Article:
US intelligence in 'broad agreement' Covid-19 not bioweapon
The US intelligence community has reached "broad agreement" that the coronavirus was not developed as a bioweapon, and most US agencies assess with "low confidence" it was not genetically engineered, according to an unclassified summary of a report.
But the community remains divided on the pathogen's origins, with four agencies and the National Intelligence Council judging in favour of natural exposure to an animal as the likely explanation, one agency favouring the lab leak theory and three unable to reach a conclusion.
"Variations in analytic views largely stem from differences in how agencies weigh intelligence reporting and scientific publications, and intelligence and scientific gaps," the summary said.
The intelligence community and global scientists lack clinical samples or epidemiological data from the earliest Covid-19 cases, it added.
For his part, President Joe Biden said China was withholding "critical information" on the origins of Covid-19.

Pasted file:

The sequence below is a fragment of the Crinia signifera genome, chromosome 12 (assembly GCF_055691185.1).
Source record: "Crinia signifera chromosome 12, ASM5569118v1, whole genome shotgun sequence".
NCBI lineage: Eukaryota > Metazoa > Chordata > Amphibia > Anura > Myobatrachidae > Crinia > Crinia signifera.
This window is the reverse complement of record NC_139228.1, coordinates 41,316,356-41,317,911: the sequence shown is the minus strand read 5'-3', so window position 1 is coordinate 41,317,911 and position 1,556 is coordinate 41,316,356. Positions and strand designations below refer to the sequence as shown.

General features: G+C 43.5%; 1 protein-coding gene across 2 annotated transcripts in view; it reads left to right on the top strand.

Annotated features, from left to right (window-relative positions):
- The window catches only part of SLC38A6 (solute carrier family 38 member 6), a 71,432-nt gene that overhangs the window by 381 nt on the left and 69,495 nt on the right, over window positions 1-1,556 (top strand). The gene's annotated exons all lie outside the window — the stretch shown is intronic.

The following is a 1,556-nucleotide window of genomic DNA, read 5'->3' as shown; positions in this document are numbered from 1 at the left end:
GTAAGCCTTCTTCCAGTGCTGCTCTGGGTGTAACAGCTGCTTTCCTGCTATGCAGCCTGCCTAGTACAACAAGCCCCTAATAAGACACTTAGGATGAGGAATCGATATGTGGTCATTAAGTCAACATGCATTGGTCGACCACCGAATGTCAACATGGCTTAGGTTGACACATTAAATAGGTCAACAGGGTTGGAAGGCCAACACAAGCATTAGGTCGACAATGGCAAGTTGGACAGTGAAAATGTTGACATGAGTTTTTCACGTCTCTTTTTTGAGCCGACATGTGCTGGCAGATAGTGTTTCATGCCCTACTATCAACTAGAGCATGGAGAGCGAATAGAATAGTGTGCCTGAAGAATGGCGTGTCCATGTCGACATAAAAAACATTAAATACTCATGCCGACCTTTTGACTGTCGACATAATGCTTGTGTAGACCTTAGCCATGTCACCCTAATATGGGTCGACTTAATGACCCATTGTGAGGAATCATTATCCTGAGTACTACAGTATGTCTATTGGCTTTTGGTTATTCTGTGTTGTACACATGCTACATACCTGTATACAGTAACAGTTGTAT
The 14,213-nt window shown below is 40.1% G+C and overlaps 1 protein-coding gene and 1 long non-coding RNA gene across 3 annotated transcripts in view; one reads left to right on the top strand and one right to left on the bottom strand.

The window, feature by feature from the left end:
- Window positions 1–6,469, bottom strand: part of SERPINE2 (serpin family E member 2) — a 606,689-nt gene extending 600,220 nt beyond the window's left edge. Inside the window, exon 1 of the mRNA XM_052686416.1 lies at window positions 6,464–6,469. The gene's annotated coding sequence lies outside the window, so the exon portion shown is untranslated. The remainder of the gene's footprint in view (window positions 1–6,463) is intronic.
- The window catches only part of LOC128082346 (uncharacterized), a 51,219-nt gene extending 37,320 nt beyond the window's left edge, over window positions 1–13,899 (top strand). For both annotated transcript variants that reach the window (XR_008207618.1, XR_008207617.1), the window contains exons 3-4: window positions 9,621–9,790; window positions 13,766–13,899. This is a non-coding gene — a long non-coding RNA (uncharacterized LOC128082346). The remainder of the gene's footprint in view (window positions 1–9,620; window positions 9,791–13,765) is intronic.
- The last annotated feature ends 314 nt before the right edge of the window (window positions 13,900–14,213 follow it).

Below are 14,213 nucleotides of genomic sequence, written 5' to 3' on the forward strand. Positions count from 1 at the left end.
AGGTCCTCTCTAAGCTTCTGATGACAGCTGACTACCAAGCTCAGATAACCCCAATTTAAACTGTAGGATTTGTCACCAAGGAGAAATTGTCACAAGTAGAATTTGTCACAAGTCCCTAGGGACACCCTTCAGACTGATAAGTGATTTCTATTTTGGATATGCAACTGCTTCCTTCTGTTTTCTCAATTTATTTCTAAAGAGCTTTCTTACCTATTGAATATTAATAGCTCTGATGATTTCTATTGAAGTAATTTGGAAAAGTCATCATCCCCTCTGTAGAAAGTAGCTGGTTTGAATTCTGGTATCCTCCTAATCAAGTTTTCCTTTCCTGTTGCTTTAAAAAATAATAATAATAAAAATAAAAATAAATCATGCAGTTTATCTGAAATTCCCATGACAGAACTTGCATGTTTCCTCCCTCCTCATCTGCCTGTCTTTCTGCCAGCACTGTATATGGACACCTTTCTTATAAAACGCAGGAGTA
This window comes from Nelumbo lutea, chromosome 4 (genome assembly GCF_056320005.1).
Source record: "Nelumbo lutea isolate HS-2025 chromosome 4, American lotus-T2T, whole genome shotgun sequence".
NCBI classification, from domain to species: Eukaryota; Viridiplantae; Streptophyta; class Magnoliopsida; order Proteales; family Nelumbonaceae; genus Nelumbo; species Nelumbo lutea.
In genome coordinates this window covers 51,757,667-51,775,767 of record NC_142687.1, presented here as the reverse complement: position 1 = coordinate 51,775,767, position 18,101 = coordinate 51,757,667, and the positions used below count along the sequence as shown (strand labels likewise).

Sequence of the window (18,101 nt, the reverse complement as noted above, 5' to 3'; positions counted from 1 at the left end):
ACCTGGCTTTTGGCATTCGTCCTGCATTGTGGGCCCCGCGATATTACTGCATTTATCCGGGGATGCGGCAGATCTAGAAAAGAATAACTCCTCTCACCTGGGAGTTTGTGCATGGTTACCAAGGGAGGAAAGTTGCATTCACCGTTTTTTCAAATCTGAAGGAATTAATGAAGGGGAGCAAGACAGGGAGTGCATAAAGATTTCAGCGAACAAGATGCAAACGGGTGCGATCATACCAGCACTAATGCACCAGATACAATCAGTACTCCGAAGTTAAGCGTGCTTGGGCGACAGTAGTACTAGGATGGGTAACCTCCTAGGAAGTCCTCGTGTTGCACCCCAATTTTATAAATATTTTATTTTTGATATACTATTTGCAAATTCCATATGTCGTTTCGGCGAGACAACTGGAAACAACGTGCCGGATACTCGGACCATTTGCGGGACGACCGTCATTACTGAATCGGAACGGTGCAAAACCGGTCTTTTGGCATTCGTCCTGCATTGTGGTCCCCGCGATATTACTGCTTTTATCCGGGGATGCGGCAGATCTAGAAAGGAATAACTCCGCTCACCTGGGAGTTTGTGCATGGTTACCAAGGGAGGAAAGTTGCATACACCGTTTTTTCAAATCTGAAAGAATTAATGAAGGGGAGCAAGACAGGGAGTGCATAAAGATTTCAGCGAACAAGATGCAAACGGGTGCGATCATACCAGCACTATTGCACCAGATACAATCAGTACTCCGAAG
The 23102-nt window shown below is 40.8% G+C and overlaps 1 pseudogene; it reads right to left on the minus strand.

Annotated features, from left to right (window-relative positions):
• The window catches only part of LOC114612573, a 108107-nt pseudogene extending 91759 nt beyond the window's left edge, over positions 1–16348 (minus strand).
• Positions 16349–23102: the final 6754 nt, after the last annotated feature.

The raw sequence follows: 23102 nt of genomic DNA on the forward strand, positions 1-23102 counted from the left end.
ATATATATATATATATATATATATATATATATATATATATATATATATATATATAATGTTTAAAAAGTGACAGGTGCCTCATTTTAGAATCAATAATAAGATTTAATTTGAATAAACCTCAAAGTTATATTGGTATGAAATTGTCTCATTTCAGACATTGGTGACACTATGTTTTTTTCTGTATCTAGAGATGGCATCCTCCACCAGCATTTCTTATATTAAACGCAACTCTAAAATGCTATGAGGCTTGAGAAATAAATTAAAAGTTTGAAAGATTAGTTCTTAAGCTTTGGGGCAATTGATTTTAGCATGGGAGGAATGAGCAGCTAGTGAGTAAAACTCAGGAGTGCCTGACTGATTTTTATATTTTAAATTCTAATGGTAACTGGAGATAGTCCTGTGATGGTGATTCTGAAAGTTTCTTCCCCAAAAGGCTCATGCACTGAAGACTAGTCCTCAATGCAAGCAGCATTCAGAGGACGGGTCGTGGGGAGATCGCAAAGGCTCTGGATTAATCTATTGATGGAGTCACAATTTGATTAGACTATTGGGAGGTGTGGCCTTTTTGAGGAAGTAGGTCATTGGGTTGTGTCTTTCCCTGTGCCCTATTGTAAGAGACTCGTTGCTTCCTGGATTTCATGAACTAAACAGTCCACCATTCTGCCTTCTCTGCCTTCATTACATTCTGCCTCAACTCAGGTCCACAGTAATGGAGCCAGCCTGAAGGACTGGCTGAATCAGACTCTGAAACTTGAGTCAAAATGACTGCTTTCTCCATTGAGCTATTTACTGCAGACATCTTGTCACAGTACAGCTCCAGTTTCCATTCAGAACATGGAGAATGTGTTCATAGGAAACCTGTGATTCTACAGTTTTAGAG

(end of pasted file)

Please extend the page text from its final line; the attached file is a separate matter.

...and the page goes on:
"Critical information about the origins of this pandemic exists in the People's Republic of China, yet from the beginning, government officials in China have worked to prevent international investigators and members of the global public health community from accessing it", Biden said in a statement.
"To this day, the PRC continues to reject calls for transparency and withhold information, even as the toll of this pandemic continues to rise."
Biden said the United States would continue to work with allies to press Beijing to share more information and cooperate with the World Health Organization.
"We must have a full and transparent accounting of this global tragedy. Nothing less is acceptable," he said.
The US does not believe Chinese officials had foreknowledge of the virus before the initial outbreak of Covid-19 began.
However, China's embassy in Washington on Friday said the intelligence report "is not scientifically credible" and wrongly claims China is hindering a global investigation of the pandemic.
The US office of the director of national intelligence said it was reviewing de-classifying parts of the report in the near future, in light of the historic nature of the pandemic and importance of informing the public, all the while protecting its sources and methods.